I get routinely asked by people to teach them photography and even though I usually used to decline politely, it seems I will likely start conducting photography workshops in the near future. And before I start doing that, I wanted to explain to my future students that while I can never actually teach them technical aspects of photography, I hope to introduce them to the philosophy of photography. Because I am not a technical guy, I am a hopeless romantic and a philosopher, who would rather wonder at nature’s miracle unfolding before his eyes than worry about the aperture or shutter speed!
Fact also is I do not bore myself with technicalities of photography, since as long as you get the philosophy and romance right, everything just falls into place and you get what you’re looking for.
That isn’t to say that you shouldn’t learn technical aspects, for those are important as well and can be easily be learnt from YouTube and technical manuals on the web and in printed form. However being a technically proficient photographer just means you will be able to get the correct exposure and the correct effect for the scene, but not the image which can stand apart from millions of others on the web. If that is what you’re trying to achieve, then I believe you will be better served by browsing technical videos on YouTube than attending photography workshops.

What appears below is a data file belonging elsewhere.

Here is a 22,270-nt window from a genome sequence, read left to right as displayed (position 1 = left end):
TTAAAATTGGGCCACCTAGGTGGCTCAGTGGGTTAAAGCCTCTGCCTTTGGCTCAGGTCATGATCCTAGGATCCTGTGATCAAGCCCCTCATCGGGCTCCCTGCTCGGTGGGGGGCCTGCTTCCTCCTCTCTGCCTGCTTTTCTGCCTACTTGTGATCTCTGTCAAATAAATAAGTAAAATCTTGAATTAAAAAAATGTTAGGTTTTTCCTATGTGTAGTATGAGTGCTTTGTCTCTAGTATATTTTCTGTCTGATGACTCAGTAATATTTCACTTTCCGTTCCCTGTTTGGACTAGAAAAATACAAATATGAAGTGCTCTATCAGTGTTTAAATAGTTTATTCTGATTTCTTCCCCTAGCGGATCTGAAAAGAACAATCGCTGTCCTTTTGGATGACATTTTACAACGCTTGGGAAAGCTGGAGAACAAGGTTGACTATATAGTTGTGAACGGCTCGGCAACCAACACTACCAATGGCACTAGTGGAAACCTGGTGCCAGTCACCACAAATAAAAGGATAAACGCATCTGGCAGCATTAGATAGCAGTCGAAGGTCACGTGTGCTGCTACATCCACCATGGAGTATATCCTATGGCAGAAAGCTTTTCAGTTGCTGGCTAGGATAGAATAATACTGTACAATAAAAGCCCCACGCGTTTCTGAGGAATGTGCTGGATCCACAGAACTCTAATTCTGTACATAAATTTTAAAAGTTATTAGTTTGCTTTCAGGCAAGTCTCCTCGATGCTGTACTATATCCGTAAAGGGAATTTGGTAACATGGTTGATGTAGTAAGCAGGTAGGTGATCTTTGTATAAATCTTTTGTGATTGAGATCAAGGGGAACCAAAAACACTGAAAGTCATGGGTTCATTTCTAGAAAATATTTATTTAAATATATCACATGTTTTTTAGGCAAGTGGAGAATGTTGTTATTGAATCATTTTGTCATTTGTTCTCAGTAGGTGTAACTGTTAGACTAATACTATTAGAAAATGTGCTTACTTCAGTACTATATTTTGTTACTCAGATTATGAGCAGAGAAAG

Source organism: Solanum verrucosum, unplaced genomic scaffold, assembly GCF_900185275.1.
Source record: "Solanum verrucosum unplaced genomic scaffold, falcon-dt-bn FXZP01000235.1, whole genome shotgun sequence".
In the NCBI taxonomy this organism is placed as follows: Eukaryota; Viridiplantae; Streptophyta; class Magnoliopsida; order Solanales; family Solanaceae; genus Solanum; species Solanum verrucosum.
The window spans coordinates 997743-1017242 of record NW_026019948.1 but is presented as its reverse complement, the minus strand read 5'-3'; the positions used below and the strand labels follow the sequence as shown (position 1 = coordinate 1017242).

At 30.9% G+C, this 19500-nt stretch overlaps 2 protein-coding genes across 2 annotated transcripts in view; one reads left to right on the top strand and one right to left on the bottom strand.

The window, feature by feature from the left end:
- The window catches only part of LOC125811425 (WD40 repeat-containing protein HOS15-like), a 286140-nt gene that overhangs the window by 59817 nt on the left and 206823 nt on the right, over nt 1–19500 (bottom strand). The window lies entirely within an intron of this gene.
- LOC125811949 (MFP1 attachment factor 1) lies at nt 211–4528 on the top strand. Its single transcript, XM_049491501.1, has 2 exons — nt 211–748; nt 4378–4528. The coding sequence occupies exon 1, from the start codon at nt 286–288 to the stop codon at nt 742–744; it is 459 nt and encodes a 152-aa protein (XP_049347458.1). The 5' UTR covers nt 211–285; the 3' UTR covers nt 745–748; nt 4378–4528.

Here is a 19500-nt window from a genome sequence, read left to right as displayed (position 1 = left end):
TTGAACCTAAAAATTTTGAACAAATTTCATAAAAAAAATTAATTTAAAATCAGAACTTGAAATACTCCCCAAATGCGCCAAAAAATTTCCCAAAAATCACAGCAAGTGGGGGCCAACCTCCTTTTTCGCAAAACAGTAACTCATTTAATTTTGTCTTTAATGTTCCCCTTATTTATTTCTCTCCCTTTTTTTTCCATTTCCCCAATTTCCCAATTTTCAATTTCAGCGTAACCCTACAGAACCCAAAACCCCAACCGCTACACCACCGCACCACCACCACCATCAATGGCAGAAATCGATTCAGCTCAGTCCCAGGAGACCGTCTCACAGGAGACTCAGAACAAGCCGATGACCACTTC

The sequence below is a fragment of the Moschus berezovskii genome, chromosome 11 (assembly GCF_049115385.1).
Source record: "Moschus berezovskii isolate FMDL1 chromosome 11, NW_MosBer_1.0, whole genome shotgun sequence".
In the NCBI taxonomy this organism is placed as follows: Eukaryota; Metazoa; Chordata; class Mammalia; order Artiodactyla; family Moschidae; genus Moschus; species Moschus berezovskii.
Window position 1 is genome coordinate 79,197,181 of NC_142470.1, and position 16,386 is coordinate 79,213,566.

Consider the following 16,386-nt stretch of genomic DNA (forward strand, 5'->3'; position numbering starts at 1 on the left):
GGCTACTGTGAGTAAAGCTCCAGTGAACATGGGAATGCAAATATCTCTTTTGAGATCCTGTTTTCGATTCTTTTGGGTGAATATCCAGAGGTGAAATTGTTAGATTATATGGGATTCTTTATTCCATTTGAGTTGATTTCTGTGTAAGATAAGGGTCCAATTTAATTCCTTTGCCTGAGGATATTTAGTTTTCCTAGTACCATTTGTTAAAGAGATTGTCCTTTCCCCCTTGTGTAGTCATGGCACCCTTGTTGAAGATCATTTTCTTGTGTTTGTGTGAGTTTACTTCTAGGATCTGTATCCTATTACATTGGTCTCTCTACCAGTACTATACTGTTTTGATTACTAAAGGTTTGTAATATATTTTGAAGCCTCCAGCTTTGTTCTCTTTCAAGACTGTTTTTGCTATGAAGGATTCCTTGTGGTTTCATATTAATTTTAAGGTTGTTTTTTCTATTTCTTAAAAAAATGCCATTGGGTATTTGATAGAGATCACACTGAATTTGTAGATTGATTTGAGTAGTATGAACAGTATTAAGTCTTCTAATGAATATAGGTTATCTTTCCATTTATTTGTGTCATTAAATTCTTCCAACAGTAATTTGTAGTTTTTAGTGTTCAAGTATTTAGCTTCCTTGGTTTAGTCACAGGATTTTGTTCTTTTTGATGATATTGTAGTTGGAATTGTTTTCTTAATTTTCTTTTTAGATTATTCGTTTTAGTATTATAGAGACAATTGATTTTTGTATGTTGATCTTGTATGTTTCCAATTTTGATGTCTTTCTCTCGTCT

Because at least in my view, real benefit of attending a photography workshop of a photographer you look up to is to be able to understand their philosophy, story and emotion behind the image you loved, rather than just to learn the technical details present in EXIF.
Because imagining an image in your head is far more important than monkeying around with settings for the supposed perfect exposure, because perfection is neither attractive nor romantic, so avoid it like the plague it is and focus on the drama and the emotions instead.
In fact I would go to the extent of saying that photography is a lot like falling in love, because when you fall in love, you do not see or rather choose to completely disregard other person’s imperfections, faults and other worldly things and you concentrate on the aspect that is most important, love. Because love is what creates poetry, love is what inspires people to write epics and love is what inspires artists to create art that has no parallel in the world. Because love cannot be defined or measured, it is an unrelenting, unbridled and unequivocal form of human emotion and that is what photography should be.
Those who understand what I mean, please join in when I start my photography workshops.
Very rightly put 🙂
**I miss the ‘Like’ button on your blog!
Thanks Rajiv 🙂
very excellently put into words..
Thank you Swati